Before the rush

Before the rush
by evan-pak

Submit your Photo
Hall of Fame

Please participate in Meta
and help us grow.

Photography Stack Exchange is a question and answer site for professional, enthusiast and amateur photographers. Join them; it only takes a minute:

Sign up
Here's how it works:
  1. Anybody can ask a question
  2. Anybody can answer
  3. The best answers are voted up and rise to the top

Do professional and semi professional cameras have good optical image stabilization, sometimes called steady shot?

share|improve this question
High end Nikon lenses have what they call vibration reduction capability. These lenses have VR in their full model designation. – Olin Lathrop Jan 8 '12 at 14:00
And in the Canon world, the same tech is called "IS" for Internal Stabilization. Tamron calls it something else again, as does Sigma. It's all the same thing under the hood though. – Staale S Jan 8 '12 at 14:43
SteadyShot is the Sony trademarked IS. Not to be confused with SteadyCam, which is a physical stabilisation technology used in video. – MikeW Jan 8 '12 at 18:50

In the DSLR world, different brands handle this differently.

Nikon, Canon and Panasonic camera bodies do not have any stabilization, rather some of their compatible lenses do implement image stabilization (the hardware is in the lens.)

Other brands, like Sony, Olympus, and Pentax, implement vibration reduction in the camera body, so that any lens used is stabilized. The Sony version is called "SteadyShot".

share|improve this answer
It's worth mentioning that this is not just in the higher-end cameras and lenses — many entry-level cameras and lenses have this feature as well. – mattdm Jan 8 '12 at 14:09
To further what mattdm stated, I think EVERY entry-level DSLR comes with an image stabilized zoom lens, and these days, the IS on those lenses is usually rated to about 3 stops of hand-holdability. It usually the 18-55mm kit lens, which is almost ubiquitous on entry-level DSLR's, and most other mid and pro-grade bodies also include an IS lens. Include sensor-level stabilization, I would say that makes IS a de-facto industry standard feature. – jrista Jan 8 '12 at 21:02

Most digital SLRs and many mirrorless interchangeable lens cameras — and many point and shoots — have optical image stabilization of some sort. But they all call it something different, and the technology used differs.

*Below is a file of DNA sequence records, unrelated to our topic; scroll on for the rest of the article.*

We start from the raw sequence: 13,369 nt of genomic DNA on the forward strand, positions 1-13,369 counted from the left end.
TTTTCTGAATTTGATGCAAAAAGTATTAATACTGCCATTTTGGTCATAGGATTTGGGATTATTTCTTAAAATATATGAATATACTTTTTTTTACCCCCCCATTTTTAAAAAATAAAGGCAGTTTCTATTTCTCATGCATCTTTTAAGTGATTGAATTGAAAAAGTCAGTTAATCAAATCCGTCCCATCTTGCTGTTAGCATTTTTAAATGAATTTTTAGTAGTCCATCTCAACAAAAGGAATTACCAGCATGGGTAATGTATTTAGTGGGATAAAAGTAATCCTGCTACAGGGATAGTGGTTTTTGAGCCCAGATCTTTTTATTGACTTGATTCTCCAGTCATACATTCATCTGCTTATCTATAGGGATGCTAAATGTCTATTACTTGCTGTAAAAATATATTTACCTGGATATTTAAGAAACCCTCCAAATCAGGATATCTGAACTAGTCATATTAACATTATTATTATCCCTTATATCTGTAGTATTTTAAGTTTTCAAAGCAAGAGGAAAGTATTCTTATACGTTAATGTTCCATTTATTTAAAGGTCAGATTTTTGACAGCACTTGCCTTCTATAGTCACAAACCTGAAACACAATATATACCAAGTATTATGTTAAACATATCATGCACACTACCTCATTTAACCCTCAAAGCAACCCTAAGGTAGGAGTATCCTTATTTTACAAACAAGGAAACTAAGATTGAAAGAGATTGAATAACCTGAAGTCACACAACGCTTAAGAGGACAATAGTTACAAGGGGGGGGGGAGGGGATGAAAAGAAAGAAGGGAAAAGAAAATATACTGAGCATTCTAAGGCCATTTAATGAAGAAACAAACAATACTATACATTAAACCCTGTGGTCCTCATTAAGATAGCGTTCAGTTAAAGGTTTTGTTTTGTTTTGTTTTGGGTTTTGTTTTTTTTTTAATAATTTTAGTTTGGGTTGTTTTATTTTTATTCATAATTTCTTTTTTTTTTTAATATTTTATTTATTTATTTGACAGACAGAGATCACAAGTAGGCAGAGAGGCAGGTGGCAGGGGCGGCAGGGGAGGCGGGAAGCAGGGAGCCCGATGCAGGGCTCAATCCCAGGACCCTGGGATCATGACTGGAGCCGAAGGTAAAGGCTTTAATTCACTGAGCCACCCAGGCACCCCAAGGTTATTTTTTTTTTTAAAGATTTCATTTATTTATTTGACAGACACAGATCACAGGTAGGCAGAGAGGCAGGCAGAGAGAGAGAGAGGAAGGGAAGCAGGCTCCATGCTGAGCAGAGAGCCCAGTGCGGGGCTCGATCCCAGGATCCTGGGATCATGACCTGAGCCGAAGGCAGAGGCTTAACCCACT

Olympus, Pentax, and Sony use a sensor-shift image stabilization approach very similar to that used for SteadyShot in Sony's camcorders. Sony even uses the same term. Exact details of implementation vary — for example, Pentax's system corrects for rotational shake, which is common when pressing the shutter release. You can read more about each of of these systems at each manufacturer's web site:

Canon, Nikon, and Panasonic take a different approach, providing many (but not all) lenses with elements which move to counteract shake. Again, there are differences in exact implementation (including types of movement which can be compensated for). More information at:

Third-party lens makers also make lenses with this feature:

The differences (including advantages and disadvantages) of these two approaches are well-covered here: What is the difference between in-lens image stabilizing and in-sensor image stabilizing?

share|improve this answer

If by "professional and semi professional cameras" you mean something like top and mid level DSLRs, the simple answer for Canon and Nikon is simply NO. The camera bodies have no built-in stabilization. Instead, optical stabilization, if present, is built into the lens, which is of course replaceable. Not all lenses have stabilization either.

Other brands like Sony or Pentax may have stabilization built into the camera body. Canon and Nikon are the most usual DSLR brands to see in professional hands though, by a wide margin.

share|improve this answer

Your Answer


By posting your answer, you agree to the privacy policy and terms of service.

Not the answer you're looking for? Browse other questions tagged or ask your own question.